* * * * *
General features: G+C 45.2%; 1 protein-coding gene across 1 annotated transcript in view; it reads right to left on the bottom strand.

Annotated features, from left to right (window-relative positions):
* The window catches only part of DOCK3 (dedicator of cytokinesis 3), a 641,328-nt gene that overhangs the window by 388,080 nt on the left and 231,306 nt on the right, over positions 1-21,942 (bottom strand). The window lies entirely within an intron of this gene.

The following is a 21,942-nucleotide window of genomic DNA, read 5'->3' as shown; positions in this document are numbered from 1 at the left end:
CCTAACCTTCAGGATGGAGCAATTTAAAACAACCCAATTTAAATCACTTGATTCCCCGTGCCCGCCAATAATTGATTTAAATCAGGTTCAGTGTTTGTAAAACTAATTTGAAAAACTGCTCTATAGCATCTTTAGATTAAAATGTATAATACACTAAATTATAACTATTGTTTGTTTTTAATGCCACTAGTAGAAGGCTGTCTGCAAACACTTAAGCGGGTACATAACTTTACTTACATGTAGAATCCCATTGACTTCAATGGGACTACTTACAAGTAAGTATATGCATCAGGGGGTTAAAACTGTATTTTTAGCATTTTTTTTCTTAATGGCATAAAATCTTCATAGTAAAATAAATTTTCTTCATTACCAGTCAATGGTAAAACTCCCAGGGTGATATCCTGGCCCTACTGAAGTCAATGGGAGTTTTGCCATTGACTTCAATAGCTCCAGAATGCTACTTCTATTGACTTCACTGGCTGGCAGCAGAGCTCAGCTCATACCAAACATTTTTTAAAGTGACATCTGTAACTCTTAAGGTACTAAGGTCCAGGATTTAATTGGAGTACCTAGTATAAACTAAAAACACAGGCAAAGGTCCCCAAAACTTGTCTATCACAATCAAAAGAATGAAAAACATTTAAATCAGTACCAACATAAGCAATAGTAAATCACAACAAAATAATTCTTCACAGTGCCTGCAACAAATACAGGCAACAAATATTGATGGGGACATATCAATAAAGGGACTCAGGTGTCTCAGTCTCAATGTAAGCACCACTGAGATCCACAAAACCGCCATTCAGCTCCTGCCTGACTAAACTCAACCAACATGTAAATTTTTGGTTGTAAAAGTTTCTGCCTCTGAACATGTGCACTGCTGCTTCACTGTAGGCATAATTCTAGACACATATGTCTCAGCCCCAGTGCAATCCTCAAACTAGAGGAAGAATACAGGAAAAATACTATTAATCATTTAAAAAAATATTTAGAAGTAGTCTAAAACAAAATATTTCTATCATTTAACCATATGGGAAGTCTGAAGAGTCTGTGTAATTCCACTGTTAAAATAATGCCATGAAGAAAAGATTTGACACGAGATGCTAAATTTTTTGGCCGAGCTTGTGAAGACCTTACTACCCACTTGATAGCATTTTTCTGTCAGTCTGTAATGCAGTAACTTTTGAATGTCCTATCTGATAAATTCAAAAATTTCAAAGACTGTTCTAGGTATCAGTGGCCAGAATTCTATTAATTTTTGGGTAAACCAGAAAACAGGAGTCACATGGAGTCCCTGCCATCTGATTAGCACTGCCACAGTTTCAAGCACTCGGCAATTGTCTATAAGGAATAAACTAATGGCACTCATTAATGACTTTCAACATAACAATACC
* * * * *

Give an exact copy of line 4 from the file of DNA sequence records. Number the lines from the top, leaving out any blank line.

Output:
The following is a 21,942-nucleotide window of genomic DNA, read 5'->3' as shown; positions in this document are numbered from 1 at the left end: